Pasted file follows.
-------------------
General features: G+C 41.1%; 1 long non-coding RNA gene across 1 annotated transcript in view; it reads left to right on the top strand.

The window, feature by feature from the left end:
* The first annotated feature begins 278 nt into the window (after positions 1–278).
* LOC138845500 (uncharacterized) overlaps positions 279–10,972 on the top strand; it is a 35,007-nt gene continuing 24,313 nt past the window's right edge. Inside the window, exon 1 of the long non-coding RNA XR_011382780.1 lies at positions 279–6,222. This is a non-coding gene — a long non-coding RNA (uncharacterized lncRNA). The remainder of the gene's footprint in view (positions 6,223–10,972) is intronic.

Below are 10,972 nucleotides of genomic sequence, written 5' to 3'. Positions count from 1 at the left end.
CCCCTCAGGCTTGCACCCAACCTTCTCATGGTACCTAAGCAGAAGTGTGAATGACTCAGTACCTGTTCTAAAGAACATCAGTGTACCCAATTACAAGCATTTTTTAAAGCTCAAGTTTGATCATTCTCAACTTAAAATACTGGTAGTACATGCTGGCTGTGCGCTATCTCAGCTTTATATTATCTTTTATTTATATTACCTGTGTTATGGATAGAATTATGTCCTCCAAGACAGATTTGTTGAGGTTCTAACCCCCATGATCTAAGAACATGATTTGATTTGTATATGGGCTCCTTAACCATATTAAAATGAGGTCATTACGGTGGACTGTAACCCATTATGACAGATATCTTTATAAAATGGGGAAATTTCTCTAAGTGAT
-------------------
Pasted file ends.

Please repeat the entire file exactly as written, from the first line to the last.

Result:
General features: G+C 41.1%; 1 long non-coding RNA gene across 1 annotated transcript in view; it reads left to right on the top strand.

The window, feature by feature from the left end:
* The first annotated feature begins 278 nt into the window (after positions 1–278).
* LOC138845500 (uncharacterized) overlaps positions 279–10,972 on the top strand; it is a 35,007-nt gene continuing 24,313 nt past the window's right edge. Inside the window, exon 1 of the long non-coding RNA XR_011382780.1 lies at positions 279–6,222. This is a non-coding gene — a long non-coding RNA (uncharacterized lncRNA). The remainder of the gene's footprint in view (positions 6,223–10,972) is intronic.

Below are 10,972 nucleotides of genomic sequence, written 5' to 3'. Positions count from 1 at the left end.
CCCCTCAGGCTTGCACCCAACCTTCTCATGGTACCTAAGCAGAAGTGTGAATGACTCAGTACCTGTTCTAAAGAACATCAGTGTACCCAATTACAAGCATTTTTTAAAGCTCAAGTTTGATCATTCTCAACTTAAAATACTGGTAGTACATGCTGGCTGTGCGCTATCTCAGCTTTATATTATCTTTTATTTATATTACCTGTGTTATGGATAGAATTATGTCCTCCAAGACAGATTTGTTGAGGTTCTAACCCCCATGATCTAAGAACATGATTTGATTTGTATATGGGCTCCTTAACCATATTAAAATGAGGTCATTACGGTGGACTGTAACCCATTATGACAGATATCTTTATAAAATGGGGAAATTTCTCTAAGTGAT